Will I have any opportunities to get involved with Research throughout my degree programme?

The Department and School prides itself on research-led teaching and as such, there are opportunities for research built into the very fabric of your Social Policy degree programme itself.

In your first year, you will undertake a course teaching you the foundations of Social Policy research (SP101). Then in your second year of study, you will develop your knowledge and research skills with the Research Methods core course (SP201), which will teach you skills such as how to use STATA (for data analysis programming) and which culminates in you designing and producing an in-depth research project by the end of the course.

Outside of your studies, the Department and School also offers students opportunities to get involved with research, for example, with our ‘Meet the Researcher’ first year activity, which you will learn more about in your first few weeks of the programme as well as the School’s Change Makers projects, which offer a great opportunity to undertake a research project and boost your research skills whilst also finding our more about LSE and its community!

Find out more about School opportunities to get involved with research here

Does the Department offer any additional support to enhance my professional skills for future employment?

Yes!  As well as the internship fund which we offer to first and second year students (as part of a scheme we run with LSE Careers), we also offer several other opportunities as part of our Academic and Professional Skills Development Programme, such as workshops, networking events and an alumni mentoring scheme. You can find out more here.


My Community & My Students' Union

What opportunities are there to get involved with the LSE Community?

Apart from the opportunities listed above under ‘My Skills and Opportunities’, some of which are great ways to get involved with your Department and School community, here are some more ideas:

  • The LSE Students’ Union (LSESU) offers many opportunities to get in involved with the wider student community. For example, there are a variety of different societies you can join – from sports societies through to cultural interest societies or charity, faith or campaigning and many more besides. Don’t forget to also join our Social Policy Society!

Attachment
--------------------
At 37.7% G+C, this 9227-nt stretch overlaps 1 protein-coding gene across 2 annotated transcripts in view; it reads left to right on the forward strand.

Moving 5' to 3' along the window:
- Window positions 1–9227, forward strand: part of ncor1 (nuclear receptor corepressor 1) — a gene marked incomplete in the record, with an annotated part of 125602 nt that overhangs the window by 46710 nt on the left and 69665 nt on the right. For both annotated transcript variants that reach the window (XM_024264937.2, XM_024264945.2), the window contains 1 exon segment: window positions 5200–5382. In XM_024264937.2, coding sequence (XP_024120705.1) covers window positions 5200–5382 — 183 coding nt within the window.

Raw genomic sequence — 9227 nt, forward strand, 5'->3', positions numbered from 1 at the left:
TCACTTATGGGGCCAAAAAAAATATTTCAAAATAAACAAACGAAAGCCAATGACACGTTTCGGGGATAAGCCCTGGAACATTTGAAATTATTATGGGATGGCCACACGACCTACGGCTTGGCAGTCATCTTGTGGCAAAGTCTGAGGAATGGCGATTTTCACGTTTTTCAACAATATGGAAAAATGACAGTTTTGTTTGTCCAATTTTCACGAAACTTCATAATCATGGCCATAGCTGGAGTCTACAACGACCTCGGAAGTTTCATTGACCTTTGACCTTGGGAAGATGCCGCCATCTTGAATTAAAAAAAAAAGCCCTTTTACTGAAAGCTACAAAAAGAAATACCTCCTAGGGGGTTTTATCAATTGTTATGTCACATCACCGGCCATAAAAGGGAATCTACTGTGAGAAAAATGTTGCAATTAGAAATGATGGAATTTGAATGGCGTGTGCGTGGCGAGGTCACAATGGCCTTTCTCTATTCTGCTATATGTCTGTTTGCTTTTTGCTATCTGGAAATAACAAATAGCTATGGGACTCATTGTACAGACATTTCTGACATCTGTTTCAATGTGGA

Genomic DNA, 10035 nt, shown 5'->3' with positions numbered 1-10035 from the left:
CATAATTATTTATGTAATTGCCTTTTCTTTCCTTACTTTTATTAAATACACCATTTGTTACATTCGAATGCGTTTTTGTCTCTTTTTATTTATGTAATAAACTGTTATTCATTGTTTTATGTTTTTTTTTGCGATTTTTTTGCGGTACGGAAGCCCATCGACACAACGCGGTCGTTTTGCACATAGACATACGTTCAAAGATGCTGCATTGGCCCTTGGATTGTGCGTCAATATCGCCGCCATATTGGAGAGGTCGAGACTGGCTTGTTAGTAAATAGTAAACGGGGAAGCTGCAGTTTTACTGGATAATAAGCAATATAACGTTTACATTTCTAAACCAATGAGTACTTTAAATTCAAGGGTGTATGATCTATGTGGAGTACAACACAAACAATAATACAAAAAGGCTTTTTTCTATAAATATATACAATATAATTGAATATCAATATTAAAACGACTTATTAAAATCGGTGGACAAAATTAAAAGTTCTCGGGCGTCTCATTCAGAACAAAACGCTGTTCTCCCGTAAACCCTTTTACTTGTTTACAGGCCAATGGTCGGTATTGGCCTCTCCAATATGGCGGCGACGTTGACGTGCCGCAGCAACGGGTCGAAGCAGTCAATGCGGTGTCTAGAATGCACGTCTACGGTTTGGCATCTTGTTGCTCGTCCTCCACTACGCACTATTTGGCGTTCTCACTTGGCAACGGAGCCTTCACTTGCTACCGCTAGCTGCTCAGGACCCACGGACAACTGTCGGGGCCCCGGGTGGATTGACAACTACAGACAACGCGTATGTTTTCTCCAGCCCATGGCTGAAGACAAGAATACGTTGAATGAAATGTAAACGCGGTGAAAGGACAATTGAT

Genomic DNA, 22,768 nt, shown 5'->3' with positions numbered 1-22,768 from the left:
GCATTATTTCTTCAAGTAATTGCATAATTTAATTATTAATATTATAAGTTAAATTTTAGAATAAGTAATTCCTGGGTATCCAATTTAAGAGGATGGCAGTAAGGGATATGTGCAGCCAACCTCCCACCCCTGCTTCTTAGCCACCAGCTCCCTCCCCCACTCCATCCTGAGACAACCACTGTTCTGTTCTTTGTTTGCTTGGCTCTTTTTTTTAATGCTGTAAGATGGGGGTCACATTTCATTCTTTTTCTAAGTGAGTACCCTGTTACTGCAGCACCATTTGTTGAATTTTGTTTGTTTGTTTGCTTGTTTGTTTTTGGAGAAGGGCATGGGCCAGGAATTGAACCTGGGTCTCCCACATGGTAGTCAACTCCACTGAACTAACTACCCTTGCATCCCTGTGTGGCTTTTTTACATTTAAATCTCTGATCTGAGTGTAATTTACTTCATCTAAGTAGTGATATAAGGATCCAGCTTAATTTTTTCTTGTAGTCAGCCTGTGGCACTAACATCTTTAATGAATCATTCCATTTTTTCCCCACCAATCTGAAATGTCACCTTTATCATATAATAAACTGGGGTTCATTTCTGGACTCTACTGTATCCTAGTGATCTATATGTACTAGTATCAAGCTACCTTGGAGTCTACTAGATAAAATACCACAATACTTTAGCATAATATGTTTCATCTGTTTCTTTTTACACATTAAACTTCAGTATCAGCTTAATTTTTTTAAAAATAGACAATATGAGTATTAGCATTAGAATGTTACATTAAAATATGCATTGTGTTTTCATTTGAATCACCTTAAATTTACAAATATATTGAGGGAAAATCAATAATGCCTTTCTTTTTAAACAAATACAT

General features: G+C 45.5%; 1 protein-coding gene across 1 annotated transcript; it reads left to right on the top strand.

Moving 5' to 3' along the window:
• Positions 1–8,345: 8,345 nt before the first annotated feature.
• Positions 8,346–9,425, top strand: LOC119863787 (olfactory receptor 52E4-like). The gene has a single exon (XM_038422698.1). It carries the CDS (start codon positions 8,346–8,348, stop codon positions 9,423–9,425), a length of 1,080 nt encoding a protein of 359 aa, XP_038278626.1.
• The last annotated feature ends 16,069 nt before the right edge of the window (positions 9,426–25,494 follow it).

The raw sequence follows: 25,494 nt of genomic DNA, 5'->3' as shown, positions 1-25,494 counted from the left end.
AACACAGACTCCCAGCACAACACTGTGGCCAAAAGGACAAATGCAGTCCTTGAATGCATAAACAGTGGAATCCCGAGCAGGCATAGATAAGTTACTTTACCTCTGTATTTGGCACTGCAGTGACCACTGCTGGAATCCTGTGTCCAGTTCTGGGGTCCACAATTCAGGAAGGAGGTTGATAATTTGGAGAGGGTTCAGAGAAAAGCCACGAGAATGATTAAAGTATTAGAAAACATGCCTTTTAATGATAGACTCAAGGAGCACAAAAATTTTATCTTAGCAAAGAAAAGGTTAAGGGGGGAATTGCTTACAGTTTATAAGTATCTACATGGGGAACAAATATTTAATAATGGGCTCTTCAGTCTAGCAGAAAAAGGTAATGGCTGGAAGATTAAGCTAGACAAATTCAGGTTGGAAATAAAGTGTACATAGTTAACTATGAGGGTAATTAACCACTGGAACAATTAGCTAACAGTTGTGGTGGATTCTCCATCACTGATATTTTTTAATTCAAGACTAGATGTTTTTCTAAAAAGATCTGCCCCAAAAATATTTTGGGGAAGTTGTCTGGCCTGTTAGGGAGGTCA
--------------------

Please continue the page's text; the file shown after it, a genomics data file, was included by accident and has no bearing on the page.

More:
• LSE’s volunteer centre (part of LSE Careers) advertise a whole host of different regular volunteering opportunities you can get involved with during your time at LSE, within charities and not-for-profit organisations based in London and overseas. As Social Policy students, we know you are passionate about the issues affecting the world we live in and our global community and these could be great opportunities for you, not only to connect with your community but also gain some valuable life skills along the way!
  • Change Makers offers a great opportunity to undertake a research project and boost your research skills whilst also finding our more about LSE and its community.
  • Find out more about campus life and student activities here  

Will I be joining part of an inclusive and safe community?

Our Department and School community is one which aims to be inclusive and to celebrate its diversity. You can find more information about equity, diversity and inclusion at LSE here 

As a community, we work together to make sure all students are valued, respected and safe and will not stand for bullying, harassment or intolerance in our community.  The ‘Making a Choice’ webpage gives lots of information and sources of support on EDI within LSE, including EDI championssafe contacts and sources of support, reporting tools and much more.

The Department of Social Policy is a global community. Have a look at this map of where our Social Policy community comes from. 


Where can I find information about accommodation at LSE?

Visit the LSE Student Accommodation pages for more information on accommodation.

How can I stay up to date with the Department?

You can keep up to date with Department news by following our webpage here.

Make sure you also follow us on Social Media via X (Twitter), Instagram and Facebook.


Living in London

Where can I find more information about life in London and discover what the city has to offer?

You can find lots of useful information about what life will be like in your new home here, via LSE’s Welcome microsite.

Take a look at this webpage, which gives lots of useful information on living in London, including a range of student blogs on life in London, tips on budgeting and more! 

Here are some other websites you may also be interested to look at to help you settle in and start to orientate yourself: